Choosing Comfort or Courage
One of NFI president Roland C. Warren’s new sayings is, “Every day, a dad must choose between courage and comfort. Because to be comfortable is never courageous, and to be courageous is never comfortable.”
I recently watched a movie that depicted a father’s transition from choosing the comfort of pursuing career success to the courage of being an involved father. Granted, this was an Eddie Murphy film, so it was more hilarious than sentimental, but it had an inspiring message that reflects the tension many dads feel between work and family.
In Imagine That
(2009 – Nickelodeon Movies), Eddie Murphy plays Evan, a financial advisor who has had phenomenal success in his career but has been pretty much absent as a father. It’s Evan’s week to have his daughter Olivia, and fulfilling his obligations as a father is an inconvenient hassle that he fears could derail his chance for a promotion - until he discovers that the security blanket that his seven-year-old daughter uses to visit her imaginary princess friends could be the key to this once-in-a-lifetime opportunity.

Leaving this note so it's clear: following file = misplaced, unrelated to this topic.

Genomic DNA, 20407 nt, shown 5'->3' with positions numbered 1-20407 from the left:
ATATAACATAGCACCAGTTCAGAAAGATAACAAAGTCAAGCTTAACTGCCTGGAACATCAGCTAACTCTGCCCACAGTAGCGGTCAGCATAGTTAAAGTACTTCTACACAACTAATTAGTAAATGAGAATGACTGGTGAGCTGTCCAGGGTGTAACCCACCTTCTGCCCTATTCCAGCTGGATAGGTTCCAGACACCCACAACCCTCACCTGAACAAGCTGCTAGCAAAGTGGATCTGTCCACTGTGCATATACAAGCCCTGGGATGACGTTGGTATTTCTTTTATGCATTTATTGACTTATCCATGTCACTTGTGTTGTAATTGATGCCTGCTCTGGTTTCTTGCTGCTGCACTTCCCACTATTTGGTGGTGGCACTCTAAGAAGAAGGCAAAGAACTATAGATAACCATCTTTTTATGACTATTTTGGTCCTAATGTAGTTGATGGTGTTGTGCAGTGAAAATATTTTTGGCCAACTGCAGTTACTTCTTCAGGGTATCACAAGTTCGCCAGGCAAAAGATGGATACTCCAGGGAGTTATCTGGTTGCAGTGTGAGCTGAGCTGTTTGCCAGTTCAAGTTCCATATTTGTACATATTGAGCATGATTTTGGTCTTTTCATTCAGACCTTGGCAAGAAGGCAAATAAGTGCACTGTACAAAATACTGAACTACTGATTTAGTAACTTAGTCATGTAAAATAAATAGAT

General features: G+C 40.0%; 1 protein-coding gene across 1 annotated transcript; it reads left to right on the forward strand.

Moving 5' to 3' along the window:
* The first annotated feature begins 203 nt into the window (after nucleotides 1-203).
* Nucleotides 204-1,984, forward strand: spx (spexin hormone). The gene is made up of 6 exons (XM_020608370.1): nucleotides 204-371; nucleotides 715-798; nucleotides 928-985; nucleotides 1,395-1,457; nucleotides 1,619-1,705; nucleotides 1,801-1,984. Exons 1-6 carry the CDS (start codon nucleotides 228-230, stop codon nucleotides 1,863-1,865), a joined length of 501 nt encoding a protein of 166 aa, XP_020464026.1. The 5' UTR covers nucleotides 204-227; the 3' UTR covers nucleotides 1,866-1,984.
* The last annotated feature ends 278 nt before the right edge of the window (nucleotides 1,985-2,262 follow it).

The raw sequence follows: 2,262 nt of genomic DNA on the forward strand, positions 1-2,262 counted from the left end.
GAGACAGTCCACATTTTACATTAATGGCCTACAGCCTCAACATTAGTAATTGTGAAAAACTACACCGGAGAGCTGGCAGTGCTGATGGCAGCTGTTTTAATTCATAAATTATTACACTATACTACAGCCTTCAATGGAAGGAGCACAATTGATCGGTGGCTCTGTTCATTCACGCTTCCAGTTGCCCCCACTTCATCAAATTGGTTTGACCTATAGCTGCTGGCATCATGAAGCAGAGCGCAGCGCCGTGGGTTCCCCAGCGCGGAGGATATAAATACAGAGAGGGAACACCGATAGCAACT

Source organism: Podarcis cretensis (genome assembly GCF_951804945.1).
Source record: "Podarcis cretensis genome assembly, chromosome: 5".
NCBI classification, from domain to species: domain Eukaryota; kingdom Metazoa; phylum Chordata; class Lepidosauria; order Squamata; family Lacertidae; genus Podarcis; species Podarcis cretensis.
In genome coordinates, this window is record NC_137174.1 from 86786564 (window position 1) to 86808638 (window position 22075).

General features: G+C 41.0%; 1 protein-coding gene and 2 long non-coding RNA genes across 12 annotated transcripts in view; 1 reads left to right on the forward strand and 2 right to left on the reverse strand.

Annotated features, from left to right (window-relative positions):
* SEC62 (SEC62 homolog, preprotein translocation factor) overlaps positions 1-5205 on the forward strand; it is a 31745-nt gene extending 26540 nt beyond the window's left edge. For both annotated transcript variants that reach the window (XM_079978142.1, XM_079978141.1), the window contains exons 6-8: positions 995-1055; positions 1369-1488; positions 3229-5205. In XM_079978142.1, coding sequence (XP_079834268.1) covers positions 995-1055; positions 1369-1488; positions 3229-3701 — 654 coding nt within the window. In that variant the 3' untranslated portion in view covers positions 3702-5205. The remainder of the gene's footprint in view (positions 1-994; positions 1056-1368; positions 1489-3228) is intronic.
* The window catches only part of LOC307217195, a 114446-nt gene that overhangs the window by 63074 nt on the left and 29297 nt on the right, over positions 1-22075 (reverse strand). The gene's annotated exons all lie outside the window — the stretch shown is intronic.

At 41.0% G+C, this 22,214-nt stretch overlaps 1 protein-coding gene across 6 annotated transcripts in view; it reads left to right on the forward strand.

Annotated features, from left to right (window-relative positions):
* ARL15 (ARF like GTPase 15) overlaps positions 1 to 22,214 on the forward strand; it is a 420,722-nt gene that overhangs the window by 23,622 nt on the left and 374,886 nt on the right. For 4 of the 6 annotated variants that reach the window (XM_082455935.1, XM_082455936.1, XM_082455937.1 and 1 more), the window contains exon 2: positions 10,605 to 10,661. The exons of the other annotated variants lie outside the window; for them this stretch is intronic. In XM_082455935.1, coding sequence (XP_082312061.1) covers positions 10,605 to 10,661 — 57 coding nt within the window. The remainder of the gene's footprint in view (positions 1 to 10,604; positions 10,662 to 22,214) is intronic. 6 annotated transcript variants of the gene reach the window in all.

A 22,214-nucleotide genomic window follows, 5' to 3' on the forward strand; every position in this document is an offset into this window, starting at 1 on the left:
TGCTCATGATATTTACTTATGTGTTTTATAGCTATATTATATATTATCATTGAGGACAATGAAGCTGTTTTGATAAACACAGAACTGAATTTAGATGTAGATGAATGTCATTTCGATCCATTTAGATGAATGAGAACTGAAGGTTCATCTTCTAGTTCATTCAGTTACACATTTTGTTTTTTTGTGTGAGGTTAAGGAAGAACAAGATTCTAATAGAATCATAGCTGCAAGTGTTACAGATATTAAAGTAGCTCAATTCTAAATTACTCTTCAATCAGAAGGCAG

Olivia’s princesses magically share with her accurate predictions about stock futures and investment firm collapses. To get these unconventional insider tips, Evan has to enter Olivia’s imaginary world and, in the process, he fluctuates between genuinely bonding with his daughter and taking advantage of her to promote his career.
Olivia’s mother confronts Evan’s self-centeredness with a line that many dads need to hear: “You have two jobs – and one of them is being a father. She needs to know that you care just as much about that job as you do the other.” Ultimately, Evan realizes that being Olivia’s dad is more important than achieving financial success, even though that means walking away from some great career opportunities.
A couple months ago, I blogged about another father-friendly film
that deals with the tension between work and family. The producers of these two films are tapping into a common problem that dads face. In National Fatherhood Initiative’s 2006 study, Pop's Culture: A National Survey of Dads' Attitudes on Fathering
, the top obstacle that dads listed to being a good father was "work responsibilities" and #2 was media/pop culture. Given those two stats, and the fact that many media depictions of dads present them as a bumbling idiots, it’s refreshing to see films that portray dads making the courageous – but uncomfortable - choice to put their kids first.